AP Language 5th Hour
02 February 2014
Con Assisted Suicide
We’ve all heard of the term suicide, but how about assisted suicide? Assisted suicide is defined as when a physician prescribes a patient a “prescription for fatal drug overdose” (Marker). As of now, legal assisted suicide is only available to terminally ill patients in the states of Oregon, Washington, and Montana. Many argue that assisted suicide is “not about [the] right to die” but “about [the] right to kill” (Patients Rights Council). Assisted suicide should not be legalized in the United States because it risks health complications, furthering inequity in health care, and leading to euthanasia and “treating” patients who are not terminal.
When one overdoses on medication, it is logical that that person is going to experience some complications. This fact alone takes the dignity out of the “Oregon Death with Dignity Act”. Major professional groups such as the American Medical Association and the American Geriatrics Society oppose the practice of assisted suicide, and with the fairly high risk of complications their reason for opposition becomes apparent (University of Washington School of Medicine). According to the Patients Rights Council, every 1 of 5 cases of euthanasia or assisted suicide results in complications (Patients Rights Council). Two such cases were in Oregon. In the first case, Patrick Matheny had to receive “help” from his brother-in-law, Joe Hayes, in order to die because after ingesting the lethal doth of drugs provided by Oregon Health Sciences University Matheny began to experience difficulties. According to Hayes, “It would not have worked without help”. The second case centers on a man who was taken to a local Portland hospital to be revived during his attempt at assisted suicide because the physical symptoms he experienced during were too difficult for his wife to handle; he was taken to a local nursing home and died shortly after (Patients Rights Council). Both cases resulted in the patient dying in an unwanted manner; one at the hands of family and the other in a lonely nursing home. According to Rita Maker, the executive director of the International Task Force on Euthanasia and Assisted Suicide, assisted suicide advocates attempt to hide cases like these from the public, but those against it have been able to produce documentation such as a “two-part article in the Oregonian” discussing a 911 call made by a family member reporting complications during their relative’s assisted suicide attempt (Maker). Assisted suicide is made out to be a peaceful process where one may die with dignity. How is a process that causes relatives to panic and to possibly have to aid in their family member’s death peaceful, let alone going with dignity?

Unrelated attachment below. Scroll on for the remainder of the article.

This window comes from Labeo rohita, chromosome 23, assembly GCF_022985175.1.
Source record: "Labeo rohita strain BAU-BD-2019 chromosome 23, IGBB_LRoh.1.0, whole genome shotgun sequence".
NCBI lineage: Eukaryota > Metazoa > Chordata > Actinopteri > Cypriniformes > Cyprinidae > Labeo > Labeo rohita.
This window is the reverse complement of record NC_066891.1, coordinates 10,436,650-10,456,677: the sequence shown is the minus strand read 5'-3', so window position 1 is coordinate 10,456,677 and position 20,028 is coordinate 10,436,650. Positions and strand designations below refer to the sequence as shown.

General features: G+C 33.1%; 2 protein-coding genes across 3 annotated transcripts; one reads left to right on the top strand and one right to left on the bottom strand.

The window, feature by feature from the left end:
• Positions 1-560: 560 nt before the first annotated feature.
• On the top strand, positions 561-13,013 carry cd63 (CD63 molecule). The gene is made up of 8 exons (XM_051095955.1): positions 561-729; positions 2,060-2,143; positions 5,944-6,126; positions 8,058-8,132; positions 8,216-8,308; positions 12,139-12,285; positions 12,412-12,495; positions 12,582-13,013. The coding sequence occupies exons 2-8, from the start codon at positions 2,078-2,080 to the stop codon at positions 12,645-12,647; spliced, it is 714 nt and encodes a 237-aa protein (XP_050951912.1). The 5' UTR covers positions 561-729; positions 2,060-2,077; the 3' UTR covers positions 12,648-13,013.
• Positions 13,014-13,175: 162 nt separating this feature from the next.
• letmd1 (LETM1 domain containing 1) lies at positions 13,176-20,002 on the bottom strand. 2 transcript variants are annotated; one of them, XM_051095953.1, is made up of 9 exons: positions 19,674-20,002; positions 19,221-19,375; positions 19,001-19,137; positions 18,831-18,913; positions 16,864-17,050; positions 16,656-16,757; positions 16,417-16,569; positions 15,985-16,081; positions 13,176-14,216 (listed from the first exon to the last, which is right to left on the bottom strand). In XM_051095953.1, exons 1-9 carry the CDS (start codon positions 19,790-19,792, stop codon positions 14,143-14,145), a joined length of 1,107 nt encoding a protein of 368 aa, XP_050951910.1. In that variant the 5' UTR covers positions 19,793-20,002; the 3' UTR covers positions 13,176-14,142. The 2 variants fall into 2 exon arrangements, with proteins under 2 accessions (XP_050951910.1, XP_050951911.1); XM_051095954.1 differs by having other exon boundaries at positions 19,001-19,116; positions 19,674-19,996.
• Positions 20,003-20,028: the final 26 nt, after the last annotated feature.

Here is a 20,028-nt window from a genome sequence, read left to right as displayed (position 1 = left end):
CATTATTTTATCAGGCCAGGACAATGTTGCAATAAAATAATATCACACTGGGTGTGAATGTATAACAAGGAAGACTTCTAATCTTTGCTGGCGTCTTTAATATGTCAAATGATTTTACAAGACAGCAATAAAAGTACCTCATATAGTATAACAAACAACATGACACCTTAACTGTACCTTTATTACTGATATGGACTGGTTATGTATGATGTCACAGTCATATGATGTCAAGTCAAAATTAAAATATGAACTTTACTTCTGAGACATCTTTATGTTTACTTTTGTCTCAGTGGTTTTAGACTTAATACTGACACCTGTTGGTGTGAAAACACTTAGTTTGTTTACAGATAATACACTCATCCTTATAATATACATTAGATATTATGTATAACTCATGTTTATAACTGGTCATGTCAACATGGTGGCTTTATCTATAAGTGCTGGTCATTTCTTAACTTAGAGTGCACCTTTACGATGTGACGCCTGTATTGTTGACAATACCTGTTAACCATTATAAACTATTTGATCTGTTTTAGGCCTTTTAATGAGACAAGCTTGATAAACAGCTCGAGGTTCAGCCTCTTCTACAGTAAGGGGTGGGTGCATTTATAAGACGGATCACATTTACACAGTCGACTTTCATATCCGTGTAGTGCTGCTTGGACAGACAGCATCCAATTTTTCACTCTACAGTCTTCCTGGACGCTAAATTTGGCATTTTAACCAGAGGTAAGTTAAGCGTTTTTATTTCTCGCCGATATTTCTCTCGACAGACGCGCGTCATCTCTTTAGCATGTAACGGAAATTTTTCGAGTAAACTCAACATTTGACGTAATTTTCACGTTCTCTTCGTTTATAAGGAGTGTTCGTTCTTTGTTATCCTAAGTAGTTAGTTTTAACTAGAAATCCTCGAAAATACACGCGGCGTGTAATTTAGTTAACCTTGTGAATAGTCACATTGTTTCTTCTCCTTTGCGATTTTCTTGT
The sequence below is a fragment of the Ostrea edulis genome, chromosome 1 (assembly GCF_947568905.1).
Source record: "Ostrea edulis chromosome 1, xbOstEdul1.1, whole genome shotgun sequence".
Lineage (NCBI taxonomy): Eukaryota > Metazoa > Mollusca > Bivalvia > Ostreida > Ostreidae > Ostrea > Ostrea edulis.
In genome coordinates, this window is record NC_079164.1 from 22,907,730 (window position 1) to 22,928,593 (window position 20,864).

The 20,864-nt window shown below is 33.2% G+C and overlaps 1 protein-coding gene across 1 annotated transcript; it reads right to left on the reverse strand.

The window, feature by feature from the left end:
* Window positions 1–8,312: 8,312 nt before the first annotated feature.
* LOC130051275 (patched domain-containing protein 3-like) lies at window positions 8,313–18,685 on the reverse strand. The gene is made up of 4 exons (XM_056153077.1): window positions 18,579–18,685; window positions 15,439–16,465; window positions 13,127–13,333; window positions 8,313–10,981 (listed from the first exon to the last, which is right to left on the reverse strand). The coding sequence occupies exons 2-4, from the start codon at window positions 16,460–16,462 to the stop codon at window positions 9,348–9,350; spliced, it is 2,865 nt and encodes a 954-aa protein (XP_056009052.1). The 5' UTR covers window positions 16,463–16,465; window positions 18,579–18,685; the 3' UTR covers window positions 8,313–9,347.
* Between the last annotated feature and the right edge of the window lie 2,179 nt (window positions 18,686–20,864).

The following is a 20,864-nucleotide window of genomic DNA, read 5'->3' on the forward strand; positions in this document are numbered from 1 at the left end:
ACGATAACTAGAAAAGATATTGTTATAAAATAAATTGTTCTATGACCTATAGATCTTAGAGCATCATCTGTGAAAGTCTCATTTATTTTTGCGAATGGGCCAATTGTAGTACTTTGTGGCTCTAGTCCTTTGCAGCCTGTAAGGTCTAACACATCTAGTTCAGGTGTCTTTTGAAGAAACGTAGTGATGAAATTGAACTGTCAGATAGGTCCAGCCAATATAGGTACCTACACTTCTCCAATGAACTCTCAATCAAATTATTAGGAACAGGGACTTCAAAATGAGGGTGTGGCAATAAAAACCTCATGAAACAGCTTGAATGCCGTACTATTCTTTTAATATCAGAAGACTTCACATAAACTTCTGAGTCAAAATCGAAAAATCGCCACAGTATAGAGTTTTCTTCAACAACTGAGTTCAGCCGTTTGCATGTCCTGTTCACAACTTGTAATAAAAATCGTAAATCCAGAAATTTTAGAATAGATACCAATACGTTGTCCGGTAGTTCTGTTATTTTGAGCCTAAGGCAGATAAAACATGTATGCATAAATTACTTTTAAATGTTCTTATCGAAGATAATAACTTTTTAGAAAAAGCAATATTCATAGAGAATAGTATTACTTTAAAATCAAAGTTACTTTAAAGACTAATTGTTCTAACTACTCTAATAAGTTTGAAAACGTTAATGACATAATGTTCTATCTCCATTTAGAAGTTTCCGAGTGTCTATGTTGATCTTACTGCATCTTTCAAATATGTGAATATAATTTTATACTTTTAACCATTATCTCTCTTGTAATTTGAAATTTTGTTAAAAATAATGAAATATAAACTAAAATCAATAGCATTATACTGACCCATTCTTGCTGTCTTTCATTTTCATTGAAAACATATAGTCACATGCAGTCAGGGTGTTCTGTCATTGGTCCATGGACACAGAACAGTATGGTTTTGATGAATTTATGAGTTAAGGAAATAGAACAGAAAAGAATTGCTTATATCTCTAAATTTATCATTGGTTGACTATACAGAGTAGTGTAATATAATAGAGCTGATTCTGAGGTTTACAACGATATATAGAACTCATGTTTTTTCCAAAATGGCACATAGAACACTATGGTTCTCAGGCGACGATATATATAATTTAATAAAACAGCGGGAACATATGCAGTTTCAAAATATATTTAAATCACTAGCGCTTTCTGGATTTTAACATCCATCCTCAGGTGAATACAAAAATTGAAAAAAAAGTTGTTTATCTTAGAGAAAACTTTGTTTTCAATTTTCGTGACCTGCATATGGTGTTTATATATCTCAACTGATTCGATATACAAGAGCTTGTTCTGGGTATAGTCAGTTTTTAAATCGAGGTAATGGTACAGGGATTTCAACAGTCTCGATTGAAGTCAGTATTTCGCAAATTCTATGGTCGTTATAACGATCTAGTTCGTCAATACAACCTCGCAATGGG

Admittedly, inequity and discrimination in health care is not a new issue, but assisted suicide is another mean to further it. Those who oppose assisted suicide say that the legalization of the process is “unconscionable” because those with low-income cannot afford comprehensive medical care (Maker). You may ask “who is pushing for the legalizing of assisted suicide then?” Disability rights leader, Diana Coleman, states that it is “primarily promoted” by citizens “who are white, well-off, worried and well.” This fact does not come as a surprise when one observes that 35% of Hispanics lack health insurance along with 22% of African Americans and 21% of Asians (Maker). Even those in the minorities who do possess health insurance risk discrimination in the health care they receive. According to Sheryl Stolberg of the New York Times, some African-American cancer patients in nursing homes do not even receive aspirin due to being cruelly undertreated for pain (New York Times). Injustice does not stop in nursing homes because patients with cancer who attend clinics specialized for minorities are “three times more likely to be under-medicated